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Yesterday we discussed how confirmation bias can maintain your responsibility syndrome. Today we will have a look at how the fear of losing control influences your tendency to take on responsibility.


A person who takes on too much responsibility at work, at home and in social situations is probably afraid, consciously or unconsciously, that something negative will happen if he or she starts letting things go. 


Example

 

Jack, who always takes the lead in team efforts or projects at work, is afraid that the company will lose valuable customers if he isn’t there to check on other people’s work and hurry them along. 


Ann, who always makes it her duty to come up with fun conversation topics at work, is afraid to be excluded or less liked if the conversation stalls at some point. 


Amina, who helps her coworkers out with all kinds of things on a daily basis, is afraid to be perceived as selfish and cold if she isn’t there for them at all times. 


Evan is afraid that his family would never get together if he didn’t arrange grand sunday dinners and made sure to invite everyone. 


Amy thinks that her circle of friends will dissolve and that she will be all alone if she stops arranging activities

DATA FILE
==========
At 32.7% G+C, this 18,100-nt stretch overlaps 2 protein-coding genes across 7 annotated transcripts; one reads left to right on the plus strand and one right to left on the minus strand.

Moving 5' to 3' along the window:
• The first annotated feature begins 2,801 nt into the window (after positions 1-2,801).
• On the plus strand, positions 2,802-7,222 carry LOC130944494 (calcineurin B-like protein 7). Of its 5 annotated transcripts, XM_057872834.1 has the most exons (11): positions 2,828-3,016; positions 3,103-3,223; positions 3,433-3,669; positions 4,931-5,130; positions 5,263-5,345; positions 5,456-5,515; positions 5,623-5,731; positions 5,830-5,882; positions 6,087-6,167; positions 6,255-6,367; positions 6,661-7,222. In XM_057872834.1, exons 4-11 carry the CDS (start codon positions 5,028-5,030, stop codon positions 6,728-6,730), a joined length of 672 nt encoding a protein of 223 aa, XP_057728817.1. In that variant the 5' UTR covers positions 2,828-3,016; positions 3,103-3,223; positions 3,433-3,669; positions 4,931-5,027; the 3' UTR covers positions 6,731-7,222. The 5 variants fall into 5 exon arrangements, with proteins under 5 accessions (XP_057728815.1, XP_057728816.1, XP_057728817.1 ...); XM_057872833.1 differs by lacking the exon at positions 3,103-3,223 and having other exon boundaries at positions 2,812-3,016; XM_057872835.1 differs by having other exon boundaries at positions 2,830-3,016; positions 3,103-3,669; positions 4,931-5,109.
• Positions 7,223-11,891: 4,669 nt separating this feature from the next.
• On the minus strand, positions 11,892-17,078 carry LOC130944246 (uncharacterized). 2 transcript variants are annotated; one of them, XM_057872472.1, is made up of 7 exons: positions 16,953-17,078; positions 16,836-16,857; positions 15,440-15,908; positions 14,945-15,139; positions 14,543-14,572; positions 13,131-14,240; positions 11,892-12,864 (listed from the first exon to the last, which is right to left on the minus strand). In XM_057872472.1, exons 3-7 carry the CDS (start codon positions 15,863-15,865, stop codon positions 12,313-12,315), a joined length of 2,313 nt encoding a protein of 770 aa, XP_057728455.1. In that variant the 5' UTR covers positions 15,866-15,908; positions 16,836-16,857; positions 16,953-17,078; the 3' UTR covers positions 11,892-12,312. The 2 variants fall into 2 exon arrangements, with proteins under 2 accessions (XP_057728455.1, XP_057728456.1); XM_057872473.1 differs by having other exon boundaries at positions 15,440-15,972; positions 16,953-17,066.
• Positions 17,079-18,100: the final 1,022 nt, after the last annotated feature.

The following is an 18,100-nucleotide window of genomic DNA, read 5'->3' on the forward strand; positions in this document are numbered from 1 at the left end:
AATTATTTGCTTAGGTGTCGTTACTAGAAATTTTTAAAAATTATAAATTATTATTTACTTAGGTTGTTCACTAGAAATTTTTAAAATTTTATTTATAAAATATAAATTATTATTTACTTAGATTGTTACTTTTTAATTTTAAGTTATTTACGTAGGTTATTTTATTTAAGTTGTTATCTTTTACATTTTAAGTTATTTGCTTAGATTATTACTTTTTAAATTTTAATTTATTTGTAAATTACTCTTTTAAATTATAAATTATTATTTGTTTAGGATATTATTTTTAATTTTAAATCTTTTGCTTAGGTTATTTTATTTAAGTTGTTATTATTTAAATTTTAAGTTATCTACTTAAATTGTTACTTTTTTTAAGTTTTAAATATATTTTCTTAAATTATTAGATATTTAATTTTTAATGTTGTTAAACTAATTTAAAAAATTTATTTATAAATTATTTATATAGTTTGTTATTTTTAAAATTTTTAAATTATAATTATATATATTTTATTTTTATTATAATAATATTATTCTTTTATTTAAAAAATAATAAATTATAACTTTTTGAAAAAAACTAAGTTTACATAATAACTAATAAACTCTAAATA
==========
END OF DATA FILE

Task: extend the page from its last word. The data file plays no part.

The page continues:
Core beliefs that “demand” perfection and achievements combined with the very human tendency for avoidance (i.e. trying to steer clear of things that risk triggering unpleasant experiences) can lead to a life where you are governed by fear and negative assumptions about yourself and the world, rather than what you would actually like to do. Such avoidance is an example of negative reinforcement – you momentarily escape discomfort, which in turn makes you keep avoiding things.


In tomorrow’s lesson we will get to the so-called “Miracle Question” to start looking at possible goals for you. 


Exercise


Now you will get to try what psychologists call a behavioral experiment. Try, for a couple of days, to let go of responsibility in one of the areas you wrote down yesterday. For example: “I won’t hurry my coworker along today”. 


It might be a good idea to start off with something that doesn’t feel too difficult (perhaps a discomfort level of about 5). 


Next, evaluate the consequences. Did someone else take over instead? Did anyone notice you were doing something different? Did anyone suffer from your experiment?